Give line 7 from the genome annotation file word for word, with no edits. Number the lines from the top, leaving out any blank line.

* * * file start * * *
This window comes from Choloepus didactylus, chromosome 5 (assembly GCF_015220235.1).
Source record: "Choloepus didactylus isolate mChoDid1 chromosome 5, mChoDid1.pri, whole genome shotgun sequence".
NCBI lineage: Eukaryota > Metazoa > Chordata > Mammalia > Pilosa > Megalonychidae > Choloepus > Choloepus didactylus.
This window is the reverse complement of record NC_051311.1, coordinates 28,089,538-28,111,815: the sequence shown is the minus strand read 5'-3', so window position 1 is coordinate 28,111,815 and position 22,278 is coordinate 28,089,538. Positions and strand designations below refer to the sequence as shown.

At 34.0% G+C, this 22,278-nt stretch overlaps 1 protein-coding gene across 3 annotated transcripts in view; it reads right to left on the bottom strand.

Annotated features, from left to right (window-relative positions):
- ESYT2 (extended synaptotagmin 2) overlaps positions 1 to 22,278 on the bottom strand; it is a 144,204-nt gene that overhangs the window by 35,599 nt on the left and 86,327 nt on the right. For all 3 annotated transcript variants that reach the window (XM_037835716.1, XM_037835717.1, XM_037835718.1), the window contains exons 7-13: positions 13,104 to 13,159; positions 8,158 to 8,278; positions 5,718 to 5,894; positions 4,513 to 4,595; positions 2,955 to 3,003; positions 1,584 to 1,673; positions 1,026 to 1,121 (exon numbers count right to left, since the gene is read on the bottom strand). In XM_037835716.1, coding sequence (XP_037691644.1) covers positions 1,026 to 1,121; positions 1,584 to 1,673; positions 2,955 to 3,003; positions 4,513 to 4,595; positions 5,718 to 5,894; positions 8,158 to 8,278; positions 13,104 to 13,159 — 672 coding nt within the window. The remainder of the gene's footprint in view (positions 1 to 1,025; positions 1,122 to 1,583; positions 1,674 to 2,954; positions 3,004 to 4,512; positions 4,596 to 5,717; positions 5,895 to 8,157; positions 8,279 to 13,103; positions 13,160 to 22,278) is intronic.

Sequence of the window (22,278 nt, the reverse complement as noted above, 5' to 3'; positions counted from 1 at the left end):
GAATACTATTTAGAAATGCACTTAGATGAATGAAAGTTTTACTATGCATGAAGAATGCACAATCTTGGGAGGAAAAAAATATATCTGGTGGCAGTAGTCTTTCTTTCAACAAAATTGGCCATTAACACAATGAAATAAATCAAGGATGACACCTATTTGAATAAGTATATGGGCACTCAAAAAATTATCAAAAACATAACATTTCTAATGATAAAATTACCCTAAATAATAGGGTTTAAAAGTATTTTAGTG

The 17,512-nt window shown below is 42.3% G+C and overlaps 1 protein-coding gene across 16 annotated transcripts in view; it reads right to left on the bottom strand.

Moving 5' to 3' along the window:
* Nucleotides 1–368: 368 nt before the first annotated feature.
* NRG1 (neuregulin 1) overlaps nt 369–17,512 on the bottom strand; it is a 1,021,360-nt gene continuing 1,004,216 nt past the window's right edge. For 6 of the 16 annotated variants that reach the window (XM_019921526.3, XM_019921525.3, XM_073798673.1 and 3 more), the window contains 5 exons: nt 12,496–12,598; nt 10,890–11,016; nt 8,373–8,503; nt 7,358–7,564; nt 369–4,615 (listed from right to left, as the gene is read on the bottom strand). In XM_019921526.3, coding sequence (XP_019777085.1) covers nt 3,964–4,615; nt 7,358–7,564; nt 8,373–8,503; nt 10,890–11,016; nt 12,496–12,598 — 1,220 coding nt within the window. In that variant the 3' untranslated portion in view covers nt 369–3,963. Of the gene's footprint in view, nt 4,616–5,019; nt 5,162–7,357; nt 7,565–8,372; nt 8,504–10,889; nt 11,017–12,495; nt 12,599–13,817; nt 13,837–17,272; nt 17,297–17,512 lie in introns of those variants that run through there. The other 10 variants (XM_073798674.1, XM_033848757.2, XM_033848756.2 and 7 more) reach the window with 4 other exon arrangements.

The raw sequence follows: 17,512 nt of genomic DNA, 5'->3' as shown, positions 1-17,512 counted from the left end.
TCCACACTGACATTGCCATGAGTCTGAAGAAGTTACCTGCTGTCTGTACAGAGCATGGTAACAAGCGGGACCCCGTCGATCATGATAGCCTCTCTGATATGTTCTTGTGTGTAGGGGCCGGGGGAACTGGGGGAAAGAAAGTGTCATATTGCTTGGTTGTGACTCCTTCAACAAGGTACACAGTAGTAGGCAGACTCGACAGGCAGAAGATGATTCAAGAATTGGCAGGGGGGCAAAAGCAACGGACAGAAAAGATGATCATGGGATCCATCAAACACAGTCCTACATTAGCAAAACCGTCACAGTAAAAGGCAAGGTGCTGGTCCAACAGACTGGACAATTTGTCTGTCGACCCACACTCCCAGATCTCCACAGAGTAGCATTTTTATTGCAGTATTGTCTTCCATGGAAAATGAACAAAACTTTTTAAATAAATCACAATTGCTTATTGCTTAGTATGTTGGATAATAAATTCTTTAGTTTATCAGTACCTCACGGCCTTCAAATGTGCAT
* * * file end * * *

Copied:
- ESYT2 (extended synaptotagmin 2) overlaps positions 1 to 22,278 on the bottom strand; it is a 144,204-nt gene that overhangs the window by 35,599 nt on the left and 86,327 nt on the right. For all 3 annotated transcript variants that reach the window (XM_037835716.1, XM_037835717.1, XM_037835718.1), the window contains exons 7-13: positions 13,104 to 13,159; positions 8,158 to 8,278; positions 5,718 to 5,894; positions 4,513 to 4,595; positions 2,955 to 3,003; positions 1,584 to 1,673; positions 1,026 to 1,121 (exon numbers count right to left, since the gene is read on the bottom strand). In XM_037835716.1, coding sequence (XP_037691644.1) covers positions 1,026 to 1,121; positions 1,584 to 1,673; positions 2,955 to 3,003; positions 4,513 to 4,595; positions 5,718 to 5,894; positions 8,158 to 8,278; positions 13,104 to 13,159 — 672 coding nt within the window. The remainder of the gene's footprint in view (positions 1 to 1,025; positions 1,122 to 1,583; positions 1,674 to 2,954; positions 3,004 to 4,512; positions 4,596 to 5,717; positions 5,895 to 8,157; positions 8,279 to 13,103; positions 13,160 to 22,278) is intronic.